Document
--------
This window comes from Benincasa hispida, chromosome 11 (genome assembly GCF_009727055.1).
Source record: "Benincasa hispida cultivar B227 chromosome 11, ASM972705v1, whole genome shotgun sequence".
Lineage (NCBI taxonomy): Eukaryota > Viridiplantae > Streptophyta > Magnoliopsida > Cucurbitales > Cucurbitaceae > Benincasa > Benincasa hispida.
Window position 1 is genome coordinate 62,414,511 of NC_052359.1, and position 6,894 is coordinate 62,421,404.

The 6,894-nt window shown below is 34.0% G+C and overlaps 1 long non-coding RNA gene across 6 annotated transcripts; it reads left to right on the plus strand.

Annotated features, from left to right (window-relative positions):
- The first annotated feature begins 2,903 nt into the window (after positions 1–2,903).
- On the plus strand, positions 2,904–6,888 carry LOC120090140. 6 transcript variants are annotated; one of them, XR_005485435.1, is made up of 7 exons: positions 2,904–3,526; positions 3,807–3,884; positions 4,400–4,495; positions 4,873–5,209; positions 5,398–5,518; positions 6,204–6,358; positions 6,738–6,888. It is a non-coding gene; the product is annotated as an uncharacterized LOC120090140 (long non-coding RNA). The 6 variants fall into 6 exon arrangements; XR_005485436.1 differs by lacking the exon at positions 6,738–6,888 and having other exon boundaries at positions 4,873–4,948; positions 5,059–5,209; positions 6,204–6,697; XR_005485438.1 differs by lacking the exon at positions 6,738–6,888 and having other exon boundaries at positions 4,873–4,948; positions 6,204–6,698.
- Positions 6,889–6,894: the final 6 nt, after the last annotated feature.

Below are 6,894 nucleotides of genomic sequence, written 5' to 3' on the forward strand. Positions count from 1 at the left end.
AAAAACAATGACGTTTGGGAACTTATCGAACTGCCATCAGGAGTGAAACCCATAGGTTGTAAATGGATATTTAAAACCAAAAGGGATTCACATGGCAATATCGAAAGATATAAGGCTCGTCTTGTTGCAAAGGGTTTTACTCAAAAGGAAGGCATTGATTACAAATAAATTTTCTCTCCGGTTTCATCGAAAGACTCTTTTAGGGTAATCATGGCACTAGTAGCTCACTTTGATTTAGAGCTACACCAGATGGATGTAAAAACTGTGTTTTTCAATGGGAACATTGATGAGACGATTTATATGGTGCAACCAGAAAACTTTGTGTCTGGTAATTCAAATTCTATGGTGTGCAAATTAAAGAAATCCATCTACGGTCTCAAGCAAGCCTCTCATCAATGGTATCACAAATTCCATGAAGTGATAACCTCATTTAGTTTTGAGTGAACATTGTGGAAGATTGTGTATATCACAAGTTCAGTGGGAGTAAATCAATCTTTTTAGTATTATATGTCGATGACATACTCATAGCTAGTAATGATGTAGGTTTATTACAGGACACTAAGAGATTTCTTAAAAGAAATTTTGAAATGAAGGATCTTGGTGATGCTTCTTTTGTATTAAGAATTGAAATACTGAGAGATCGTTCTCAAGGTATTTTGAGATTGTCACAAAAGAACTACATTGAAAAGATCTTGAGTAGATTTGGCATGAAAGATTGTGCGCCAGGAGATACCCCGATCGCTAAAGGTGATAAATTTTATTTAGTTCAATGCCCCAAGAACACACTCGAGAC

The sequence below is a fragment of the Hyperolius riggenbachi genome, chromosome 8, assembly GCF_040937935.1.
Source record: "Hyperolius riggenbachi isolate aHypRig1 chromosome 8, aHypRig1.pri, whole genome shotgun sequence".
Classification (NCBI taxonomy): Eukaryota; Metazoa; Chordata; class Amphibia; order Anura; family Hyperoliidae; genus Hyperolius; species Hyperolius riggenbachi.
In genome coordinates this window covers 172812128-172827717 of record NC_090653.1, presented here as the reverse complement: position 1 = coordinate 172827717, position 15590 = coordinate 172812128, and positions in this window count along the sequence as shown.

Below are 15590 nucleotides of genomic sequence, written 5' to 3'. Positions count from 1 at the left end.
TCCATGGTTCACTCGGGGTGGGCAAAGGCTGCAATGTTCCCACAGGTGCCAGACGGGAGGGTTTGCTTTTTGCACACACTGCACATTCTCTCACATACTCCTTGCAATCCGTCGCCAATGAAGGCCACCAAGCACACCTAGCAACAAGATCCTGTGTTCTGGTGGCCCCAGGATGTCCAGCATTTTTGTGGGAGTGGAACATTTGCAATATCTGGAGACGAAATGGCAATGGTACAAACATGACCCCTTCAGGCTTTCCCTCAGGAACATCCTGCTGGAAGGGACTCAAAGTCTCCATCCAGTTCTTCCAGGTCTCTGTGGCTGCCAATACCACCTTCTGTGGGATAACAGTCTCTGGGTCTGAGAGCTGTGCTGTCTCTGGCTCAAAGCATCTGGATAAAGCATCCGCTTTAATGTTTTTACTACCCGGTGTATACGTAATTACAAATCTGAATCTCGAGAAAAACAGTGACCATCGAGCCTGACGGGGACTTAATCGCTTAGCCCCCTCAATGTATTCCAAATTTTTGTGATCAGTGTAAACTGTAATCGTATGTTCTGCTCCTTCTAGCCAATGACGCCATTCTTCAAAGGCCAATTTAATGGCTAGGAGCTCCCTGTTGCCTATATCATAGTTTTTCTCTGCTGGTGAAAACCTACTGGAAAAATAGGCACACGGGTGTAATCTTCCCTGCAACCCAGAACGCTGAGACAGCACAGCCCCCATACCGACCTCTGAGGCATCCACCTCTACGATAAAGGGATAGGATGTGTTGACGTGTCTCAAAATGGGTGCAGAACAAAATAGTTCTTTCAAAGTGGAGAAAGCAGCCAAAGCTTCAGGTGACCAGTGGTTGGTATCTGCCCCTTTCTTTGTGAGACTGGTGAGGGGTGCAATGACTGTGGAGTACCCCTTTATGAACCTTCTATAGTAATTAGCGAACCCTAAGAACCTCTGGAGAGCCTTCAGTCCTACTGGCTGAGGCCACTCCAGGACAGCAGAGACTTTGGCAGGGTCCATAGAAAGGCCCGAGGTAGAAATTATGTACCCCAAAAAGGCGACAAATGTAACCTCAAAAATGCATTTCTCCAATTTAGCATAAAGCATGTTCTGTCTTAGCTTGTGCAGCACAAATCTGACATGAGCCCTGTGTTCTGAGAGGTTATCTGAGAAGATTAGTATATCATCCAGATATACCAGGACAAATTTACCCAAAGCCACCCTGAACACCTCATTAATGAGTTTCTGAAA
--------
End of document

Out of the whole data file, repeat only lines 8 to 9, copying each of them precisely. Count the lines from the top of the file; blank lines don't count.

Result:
- On the plus strand, positions 2,904–6,888 carry LOC120090140. 6 transcript variants are annotated; one of them, XR_005485435.1, is made up of 7 exons: positions 2,904–3,526; positions 3,807–3,884; positions 4,400–4,495; positions 4,873–5,209; positions 5,398–5,518; positions 6,204–6,358; positions 6,738–6,888. It is a non-coding gene; the product is annotated as an uncharacterized LOC120090140 (long non-coding RNA). The 6 variants fall into 6 exon arrangements; XR_005485436.1 differs by lacking the exon at positions 6,738–6,888 and having other exon boundaries at positions 4,873–4,948; positions 5,059–5,209; positions 6,204–6,697; XR_005485438.1 differs by lacking the exon at positions 6,738–6,888 and having other exon boundaries at positions 4,873–4,948; positions 6,204–6,698.
- Positions 6,889–6,894: the final 6 nt, after the last annotated feature.